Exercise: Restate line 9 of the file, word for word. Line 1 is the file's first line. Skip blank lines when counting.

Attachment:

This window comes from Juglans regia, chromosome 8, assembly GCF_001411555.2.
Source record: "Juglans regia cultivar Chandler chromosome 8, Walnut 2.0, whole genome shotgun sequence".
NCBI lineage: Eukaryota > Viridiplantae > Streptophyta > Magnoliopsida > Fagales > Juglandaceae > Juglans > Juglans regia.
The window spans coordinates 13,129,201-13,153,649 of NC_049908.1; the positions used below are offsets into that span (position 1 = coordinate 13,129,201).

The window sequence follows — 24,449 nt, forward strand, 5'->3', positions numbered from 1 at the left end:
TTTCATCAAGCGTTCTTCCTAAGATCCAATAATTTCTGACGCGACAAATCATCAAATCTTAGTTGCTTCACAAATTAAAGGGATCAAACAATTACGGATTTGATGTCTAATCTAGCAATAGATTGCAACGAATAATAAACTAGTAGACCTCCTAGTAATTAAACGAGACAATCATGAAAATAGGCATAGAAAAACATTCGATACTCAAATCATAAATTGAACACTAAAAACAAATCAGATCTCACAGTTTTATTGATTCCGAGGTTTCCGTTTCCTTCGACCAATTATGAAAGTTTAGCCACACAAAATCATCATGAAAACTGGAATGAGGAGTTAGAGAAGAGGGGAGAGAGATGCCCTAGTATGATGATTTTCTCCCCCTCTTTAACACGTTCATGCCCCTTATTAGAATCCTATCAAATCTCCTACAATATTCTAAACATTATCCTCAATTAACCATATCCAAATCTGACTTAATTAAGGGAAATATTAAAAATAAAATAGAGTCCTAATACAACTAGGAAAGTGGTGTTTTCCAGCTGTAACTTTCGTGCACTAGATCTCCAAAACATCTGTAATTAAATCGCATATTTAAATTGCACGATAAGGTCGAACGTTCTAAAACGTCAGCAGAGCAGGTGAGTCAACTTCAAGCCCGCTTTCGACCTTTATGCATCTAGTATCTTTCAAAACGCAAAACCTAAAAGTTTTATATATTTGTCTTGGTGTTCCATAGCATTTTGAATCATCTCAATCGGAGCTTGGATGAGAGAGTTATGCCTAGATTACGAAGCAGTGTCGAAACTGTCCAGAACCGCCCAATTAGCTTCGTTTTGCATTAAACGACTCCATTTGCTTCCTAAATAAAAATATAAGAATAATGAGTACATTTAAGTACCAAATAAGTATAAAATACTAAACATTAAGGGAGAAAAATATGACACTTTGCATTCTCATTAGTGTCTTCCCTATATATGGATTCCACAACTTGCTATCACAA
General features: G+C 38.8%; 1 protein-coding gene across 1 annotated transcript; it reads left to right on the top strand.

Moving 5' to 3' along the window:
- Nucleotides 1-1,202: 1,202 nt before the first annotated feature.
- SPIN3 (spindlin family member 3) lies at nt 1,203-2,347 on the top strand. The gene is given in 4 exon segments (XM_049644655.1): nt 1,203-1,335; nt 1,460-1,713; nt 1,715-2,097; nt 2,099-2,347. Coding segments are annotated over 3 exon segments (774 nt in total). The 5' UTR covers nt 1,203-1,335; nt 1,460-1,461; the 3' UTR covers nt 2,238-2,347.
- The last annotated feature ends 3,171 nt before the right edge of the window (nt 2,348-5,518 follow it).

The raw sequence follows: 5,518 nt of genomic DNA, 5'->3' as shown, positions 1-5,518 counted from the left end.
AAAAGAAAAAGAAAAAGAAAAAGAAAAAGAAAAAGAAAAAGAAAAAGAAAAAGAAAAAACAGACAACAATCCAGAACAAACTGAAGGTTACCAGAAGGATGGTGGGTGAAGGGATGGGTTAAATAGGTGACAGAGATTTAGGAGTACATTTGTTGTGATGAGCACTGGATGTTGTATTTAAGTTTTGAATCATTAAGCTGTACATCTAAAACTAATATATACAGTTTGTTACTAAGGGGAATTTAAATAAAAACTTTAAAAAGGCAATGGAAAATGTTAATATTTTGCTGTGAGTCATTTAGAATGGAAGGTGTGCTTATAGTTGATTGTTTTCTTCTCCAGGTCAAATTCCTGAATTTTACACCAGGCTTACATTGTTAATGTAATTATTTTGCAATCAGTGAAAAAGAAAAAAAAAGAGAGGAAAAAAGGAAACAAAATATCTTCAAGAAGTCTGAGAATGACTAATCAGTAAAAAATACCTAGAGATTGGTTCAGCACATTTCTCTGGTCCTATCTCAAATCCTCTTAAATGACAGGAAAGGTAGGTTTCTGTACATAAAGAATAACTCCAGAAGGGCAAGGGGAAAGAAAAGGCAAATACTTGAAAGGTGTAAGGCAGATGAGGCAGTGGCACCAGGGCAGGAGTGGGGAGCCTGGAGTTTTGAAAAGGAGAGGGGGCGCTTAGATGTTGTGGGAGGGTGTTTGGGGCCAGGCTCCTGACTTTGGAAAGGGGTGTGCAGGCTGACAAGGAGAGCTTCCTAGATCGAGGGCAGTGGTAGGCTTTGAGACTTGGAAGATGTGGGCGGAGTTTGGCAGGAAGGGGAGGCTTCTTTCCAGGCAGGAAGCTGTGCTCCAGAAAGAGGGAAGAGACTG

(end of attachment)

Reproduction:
- Nucleotides 1-1,202: 1,202 nt before the first annotated feature.